Sunday, January 13, 2013

Genetic Testing - What is it and Let's get Started Again!

I sincerely apologize to everyone who has followed this blog in the past for my prolonged absence from the "blogosphere".  I attribute my absence to my busy life as a father, physician, and simply being an active participant in the community that I live in. So blogging had to take a back seat for a while. However, after much soul searching, i realized that this blog afforded me the opportunity to express my ideas to the people who could most benefit from them, but more importantly, the opportunity to get feedback from those very same people.

So here I am, ready to pick up where I left off a while back, the topic of genetic testing from a rationalist medical Halachic perspective.

Before I begin, let me say with a measure of both pride and humility, that the three topics (Time of death, treating gentiles on Shabbat, and abortion) I covered so far and my treatment of those subjects, has made significant waves in the Jewish community.  This blog has positively influenced the thinking of many leaders in the field, and I am proud of that achievement.  But there is so so much more work to do, and the list of issues we need to tackle grows daily.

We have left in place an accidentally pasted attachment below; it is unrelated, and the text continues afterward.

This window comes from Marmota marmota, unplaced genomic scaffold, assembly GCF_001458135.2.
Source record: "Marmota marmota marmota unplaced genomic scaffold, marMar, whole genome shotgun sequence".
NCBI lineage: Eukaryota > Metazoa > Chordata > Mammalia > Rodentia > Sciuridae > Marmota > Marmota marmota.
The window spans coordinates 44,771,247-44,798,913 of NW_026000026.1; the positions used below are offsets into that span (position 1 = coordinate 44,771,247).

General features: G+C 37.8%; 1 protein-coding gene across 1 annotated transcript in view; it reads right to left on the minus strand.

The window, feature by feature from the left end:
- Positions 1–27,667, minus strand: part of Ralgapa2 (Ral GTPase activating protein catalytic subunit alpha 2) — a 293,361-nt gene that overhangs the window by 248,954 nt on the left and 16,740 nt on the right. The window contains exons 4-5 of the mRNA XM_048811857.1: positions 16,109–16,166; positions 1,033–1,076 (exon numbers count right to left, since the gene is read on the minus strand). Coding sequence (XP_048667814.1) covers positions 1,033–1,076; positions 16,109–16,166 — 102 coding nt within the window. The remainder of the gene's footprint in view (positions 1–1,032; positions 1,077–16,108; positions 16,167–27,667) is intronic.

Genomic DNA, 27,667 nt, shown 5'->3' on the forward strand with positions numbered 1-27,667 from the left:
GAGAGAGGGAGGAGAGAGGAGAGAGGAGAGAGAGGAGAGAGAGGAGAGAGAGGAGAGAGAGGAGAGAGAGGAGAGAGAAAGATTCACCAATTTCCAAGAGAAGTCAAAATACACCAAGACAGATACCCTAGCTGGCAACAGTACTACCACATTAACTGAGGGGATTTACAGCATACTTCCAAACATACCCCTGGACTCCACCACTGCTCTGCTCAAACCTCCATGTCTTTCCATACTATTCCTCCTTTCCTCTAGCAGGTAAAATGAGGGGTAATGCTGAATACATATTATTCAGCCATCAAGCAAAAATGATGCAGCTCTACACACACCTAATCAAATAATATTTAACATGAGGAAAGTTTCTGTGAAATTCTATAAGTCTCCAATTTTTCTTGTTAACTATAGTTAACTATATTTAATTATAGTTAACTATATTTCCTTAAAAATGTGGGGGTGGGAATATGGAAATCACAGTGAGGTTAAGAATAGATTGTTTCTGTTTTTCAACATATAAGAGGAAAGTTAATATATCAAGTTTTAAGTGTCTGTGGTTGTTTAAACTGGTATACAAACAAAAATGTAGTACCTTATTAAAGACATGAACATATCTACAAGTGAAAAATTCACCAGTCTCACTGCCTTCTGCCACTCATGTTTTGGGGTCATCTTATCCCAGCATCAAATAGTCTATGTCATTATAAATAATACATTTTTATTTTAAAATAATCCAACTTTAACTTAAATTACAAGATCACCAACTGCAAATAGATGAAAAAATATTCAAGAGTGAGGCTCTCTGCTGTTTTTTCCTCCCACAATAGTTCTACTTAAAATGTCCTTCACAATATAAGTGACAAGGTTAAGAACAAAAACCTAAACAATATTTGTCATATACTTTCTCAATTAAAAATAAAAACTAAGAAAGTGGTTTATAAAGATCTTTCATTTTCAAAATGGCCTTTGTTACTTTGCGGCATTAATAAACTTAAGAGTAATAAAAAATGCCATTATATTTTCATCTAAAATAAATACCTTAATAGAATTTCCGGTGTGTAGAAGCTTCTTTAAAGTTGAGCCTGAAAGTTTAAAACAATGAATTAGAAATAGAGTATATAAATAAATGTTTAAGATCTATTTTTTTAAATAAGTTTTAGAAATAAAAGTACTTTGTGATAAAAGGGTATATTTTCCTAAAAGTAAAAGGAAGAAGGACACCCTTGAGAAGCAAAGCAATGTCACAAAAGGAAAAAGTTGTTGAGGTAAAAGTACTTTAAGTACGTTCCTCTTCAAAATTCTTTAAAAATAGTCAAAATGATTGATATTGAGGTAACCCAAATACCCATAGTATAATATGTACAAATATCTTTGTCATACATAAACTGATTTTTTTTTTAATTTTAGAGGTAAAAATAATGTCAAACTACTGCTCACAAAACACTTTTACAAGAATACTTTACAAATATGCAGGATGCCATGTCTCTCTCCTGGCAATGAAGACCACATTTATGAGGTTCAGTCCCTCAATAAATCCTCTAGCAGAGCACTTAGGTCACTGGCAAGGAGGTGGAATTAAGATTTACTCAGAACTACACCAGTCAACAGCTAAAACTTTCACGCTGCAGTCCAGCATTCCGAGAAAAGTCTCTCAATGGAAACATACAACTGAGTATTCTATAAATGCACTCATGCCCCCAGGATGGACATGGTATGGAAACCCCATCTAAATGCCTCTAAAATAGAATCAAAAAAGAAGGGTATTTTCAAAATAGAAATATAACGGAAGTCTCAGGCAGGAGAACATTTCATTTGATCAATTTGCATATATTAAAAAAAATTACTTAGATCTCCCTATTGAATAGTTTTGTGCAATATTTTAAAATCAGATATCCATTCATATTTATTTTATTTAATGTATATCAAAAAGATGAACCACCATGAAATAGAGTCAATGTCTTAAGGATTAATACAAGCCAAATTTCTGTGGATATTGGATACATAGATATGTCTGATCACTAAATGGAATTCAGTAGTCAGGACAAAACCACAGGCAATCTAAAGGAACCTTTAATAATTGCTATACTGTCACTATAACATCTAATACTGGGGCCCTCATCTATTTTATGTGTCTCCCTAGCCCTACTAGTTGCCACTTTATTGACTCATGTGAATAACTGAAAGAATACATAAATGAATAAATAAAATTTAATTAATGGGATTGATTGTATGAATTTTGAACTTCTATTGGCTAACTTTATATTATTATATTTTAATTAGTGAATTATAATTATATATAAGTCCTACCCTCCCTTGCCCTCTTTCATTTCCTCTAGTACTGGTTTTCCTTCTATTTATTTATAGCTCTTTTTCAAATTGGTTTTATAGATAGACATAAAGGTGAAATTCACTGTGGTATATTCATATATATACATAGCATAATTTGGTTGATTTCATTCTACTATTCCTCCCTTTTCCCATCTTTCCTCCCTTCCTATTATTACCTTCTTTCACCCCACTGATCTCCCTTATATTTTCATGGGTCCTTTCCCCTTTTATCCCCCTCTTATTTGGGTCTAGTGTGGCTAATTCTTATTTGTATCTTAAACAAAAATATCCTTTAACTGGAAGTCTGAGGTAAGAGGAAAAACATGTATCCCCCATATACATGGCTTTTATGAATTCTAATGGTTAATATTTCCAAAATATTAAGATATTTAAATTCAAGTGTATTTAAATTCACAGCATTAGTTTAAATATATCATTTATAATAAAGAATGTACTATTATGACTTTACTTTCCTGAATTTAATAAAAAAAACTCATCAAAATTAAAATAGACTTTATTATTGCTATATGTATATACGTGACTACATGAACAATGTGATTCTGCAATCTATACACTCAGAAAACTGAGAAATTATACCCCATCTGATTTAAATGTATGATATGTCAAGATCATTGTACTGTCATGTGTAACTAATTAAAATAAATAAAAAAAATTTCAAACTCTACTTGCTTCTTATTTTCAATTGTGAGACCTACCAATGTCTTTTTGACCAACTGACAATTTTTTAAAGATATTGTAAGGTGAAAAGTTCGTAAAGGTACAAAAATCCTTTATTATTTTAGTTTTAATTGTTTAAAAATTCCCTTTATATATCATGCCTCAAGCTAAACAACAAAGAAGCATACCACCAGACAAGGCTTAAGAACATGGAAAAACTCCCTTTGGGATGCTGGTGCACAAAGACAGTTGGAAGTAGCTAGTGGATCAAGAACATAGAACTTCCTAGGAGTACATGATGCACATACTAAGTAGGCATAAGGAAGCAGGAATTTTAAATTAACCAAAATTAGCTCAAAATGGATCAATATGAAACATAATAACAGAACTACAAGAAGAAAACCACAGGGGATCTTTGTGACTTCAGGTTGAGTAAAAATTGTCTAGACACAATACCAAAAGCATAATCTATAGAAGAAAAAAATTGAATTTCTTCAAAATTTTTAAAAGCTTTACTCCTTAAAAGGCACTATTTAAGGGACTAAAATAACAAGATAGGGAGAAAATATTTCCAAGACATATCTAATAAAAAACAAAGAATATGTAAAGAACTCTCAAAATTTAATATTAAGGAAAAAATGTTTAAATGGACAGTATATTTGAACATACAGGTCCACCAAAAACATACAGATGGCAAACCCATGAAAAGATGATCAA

Please feel free to suggest topics, and as always, please feel free to speak your mind in the comments section, I really enjoy and learn from the feedback you give me.

Several weeks ago, a pamphlet published by YU landed in front of my seat in shul called, "To-Go" and the topic of this pamphlet was strengthening marriage and relationship-building.  Naturally I picked it up and perused through it, with my mind settling on an article by Dr Eddie Reichman about the Halachic "Mandate of Genetic Testing".  Naturally, any article by Dr. Reichman deserves my attention, so I read it carefully and enjoyed it, and will be referring to it as we progress through this blog topic.

But most importantly for me, this article gave me the "kick in the pants" that I needed to get back to blogging!

So here we go!

The term genetic testing conjures up all sorts of images in the popular imagination. It seems to me that any discussion of genetics stimulates more fear and trepidation than other types of medical testing, especially among Jews.  There are obvious historical reasons for this, but the purpose of this blog is not to delve into the history of the relationship between anti-semitism and genetics.  However, it is imperative for any Jew who believes that being informed about his/her health is part of the biblical mandate of "VeNishmartem Me'od L'Nafshoteikhem" to get him/herself educated about this incredibly important topic.

Just for a "heads up", I am going to be discussing various programs for genetic testing that are currently being used in the Orthodox Jewish community.  I hope to analyze through our "Rationalist" lens  some of the advantages and disadvantages of several of these approaches.

What does the term "genetic testing" mean?